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AN action plan to deal with the problem of straying sheep across Blaenau Gwent County Borough Council has been backed by senior councillors.

At their meeting on Wednesday, July 21, the council’s Executive Committee received a report on the plan, by head of community services, Clive Rogers.

Mr Rogers said: “The report sets out an action plan which will look to reduce and tackle this ongoing issue.”

“Straying animals have been a recurring issue in the county borough for many years, however instances and reports have risen over recent months.”

At a meeting of the Community Services scrutiny committee on Monday, July 19, councillors had discussed re-instating the Animal Impounding Service that dealt with stray animals.

This had ended in 2014/15 due to “budget savings.”

The report said that it was to be restored now, it would cost in the region of £100,000 per year.

Mr Rogers, said: “This report is not recommending that the service is reintroduced.”

“One of the major elements has been damage to fences by walkers and off-road bikers.

“The police have now started dealing with off road bikers in recent weeks and that will continue.”

“The key thing is engagement.”

He explained that meetings with farmers, people who have animals grazing on common land and other landowners, had stopped due to the Covid-19 pandemic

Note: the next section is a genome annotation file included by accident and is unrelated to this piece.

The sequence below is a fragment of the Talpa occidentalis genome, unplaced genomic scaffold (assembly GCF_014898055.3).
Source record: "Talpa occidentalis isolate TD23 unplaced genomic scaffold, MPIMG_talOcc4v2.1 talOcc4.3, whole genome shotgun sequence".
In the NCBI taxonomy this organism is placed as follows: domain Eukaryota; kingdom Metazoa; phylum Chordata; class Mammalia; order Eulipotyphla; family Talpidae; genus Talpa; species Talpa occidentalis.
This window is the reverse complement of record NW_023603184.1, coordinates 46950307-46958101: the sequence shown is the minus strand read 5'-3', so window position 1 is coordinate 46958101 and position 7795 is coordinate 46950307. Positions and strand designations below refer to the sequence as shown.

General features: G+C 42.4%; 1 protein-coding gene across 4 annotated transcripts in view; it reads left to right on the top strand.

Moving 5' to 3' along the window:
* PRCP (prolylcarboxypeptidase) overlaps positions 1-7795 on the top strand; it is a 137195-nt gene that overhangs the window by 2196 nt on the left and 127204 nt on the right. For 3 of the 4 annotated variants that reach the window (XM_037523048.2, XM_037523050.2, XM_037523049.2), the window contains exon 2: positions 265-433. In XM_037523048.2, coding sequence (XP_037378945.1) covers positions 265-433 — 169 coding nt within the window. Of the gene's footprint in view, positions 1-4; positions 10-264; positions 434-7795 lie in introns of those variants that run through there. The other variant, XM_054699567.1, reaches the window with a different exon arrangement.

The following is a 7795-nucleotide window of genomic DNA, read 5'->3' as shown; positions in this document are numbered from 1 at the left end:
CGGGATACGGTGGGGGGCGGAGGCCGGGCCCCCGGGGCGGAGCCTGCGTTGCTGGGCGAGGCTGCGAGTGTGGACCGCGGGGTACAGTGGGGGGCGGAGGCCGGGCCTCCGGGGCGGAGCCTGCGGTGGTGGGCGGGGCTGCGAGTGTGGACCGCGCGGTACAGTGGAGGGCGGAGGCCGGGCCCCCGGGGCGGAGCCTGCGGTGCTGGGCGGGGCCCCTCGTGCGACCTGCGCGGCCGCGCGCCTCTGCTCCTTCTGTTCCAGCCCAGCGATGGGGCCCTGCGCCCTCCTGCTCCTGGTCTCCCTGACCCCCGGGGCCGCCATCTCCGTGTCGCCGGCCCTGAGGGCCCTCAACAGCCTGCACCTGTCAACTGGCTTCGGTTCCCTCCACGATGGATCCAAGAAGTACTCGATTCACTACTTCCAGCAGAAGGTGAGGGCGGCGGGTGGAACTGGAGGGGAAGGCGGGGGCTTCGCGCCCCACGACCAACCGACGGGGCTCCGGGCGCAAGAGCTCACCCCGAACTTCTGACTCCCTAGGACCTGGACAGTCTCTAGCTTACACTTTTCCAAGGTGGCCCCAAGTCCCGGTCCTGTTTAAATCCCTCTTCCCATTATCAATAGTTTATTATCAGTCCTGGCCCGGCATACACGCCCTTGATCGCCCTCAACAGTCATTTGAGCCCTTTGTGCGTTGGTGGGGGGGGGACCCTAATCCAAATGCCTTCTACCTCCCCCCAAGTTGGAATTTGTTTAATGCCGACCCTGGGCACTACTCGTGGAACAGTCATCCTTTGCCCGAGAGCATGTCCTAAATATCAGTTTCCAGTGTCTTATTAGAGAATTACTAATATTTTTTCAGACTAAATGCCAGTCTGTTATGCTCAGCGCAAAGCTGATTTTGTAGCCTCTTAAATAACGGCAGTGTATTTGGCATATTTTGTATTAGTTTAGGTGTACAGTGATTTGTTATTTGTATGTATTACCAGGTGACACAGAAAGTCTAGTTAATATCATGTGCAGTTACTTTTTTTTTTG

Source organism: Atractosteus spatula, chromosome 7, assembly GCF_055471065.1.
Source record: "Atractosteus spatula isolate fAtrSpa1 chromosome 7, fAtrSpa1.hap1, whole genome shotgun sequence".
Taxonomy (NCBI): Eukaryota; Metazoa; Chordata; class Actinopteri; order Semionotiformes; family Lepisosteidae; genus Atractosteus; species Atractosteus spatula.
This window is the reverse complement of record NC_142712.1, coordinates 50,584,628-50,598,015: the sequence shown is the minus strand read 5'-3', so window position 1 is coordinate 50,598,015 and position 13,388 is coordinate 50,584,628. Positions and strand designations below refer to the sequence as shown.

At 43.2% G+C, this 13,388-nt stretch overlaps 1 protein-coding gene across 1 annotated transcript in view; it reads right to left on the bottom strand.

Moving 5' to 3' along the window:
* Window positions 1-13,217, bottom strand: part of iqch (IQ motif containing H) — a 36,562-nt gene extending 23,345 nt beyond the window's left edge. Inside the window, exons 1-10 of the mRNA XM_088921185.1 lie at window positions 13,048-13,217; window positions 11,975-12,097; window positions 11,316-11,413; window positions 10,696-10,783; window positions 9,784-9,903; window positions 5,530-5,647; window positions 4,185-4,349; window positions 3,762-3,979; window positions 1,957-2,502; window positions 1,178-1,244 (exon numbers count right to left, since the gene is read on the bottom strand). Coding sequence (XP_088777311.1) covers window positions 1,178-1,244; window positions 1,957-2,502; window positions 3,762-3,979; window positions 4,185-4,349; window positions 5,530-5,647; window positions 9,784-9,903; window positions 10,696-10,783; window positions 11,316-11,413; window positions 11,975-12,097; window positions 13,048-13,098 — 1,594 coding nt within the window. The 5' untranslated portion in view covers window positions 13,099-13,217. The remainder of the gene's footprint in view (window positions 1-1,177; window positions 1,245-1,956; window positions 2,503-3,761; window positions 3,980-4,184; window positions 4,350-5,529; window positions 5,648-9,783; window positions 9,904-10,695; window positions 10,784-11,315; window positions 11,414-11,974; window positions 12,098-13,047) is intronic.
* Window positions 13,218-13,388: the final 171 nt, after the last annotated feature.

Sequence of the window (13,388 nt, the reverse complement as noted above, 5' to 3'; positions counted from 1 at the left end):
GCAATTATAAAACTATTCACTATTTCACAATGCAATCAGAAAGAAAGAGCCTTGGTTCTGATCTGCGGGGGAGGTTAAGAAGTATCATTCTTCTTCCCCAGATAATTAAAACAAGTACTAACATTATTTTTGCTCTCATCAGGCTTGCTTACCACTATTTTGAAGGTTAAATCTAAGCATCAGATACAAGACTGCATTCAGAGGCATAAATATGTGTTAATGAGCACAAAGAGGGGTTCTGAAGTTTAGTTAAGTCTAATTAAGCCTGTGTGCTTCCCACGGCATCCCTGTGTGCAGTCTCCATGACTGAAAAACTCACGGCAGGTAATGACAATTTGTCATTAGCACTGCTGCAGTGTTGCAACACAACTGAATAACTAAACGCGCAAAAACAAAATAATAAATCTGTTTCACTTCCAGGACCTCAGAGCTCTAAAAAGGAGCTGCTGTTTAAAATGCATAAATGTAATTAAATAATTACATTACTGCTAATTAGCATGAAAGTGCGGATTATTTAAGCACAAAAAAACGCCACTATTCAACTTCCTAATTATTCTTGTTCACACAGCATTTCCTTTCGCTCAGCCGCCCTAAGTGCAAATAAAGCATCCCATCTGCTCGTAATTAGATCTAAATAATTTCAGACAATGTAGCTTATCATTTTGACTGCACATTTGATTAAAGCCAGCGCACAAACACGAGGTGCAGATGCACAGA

“Those meetings will start up again and they are key to dealing with this problem.” said Mr Rogers.

Executive member for Environment, Cllr Joanna Wilkins said: “It’s very much a starting point to try and address some of the underlying issues that cause people to report (straying animals) on a regular basis.”

Cllr Wilkins said that she was “keen” to get formal meetings back up and running.

Cllr Wilkins added: “The success in any action plan will be in the monitoring of it and I’m pleased to hear that it will go back through the reporting process so that we can see how it’s going.”

Council leader, Cllr Nigel Daniels hoped the meetings “could be picked up at pace” as covid restrictions relax.

Between February 1 and May 7, Blaenau Gwent received 2,189 calls to deal with straying animals.

78 per cent of these were from Ebbw Vale with an area near Tesco identified as a hot spot.
12 per cent of the calls came from Tredegar.
10 per cent from Blaina/Abertillery with the Roseheyworth Industrial Estate also identified as a problem area.
The 18-point Action Plan includes:

Establishing a full register of land and boundary fenceline ownership.
Identify “Hot Spots.”
Extending the current use of covert / overt cameras to deal with hotspot areas.
Develop a Good Practice Guide for Farmers and Commoners.

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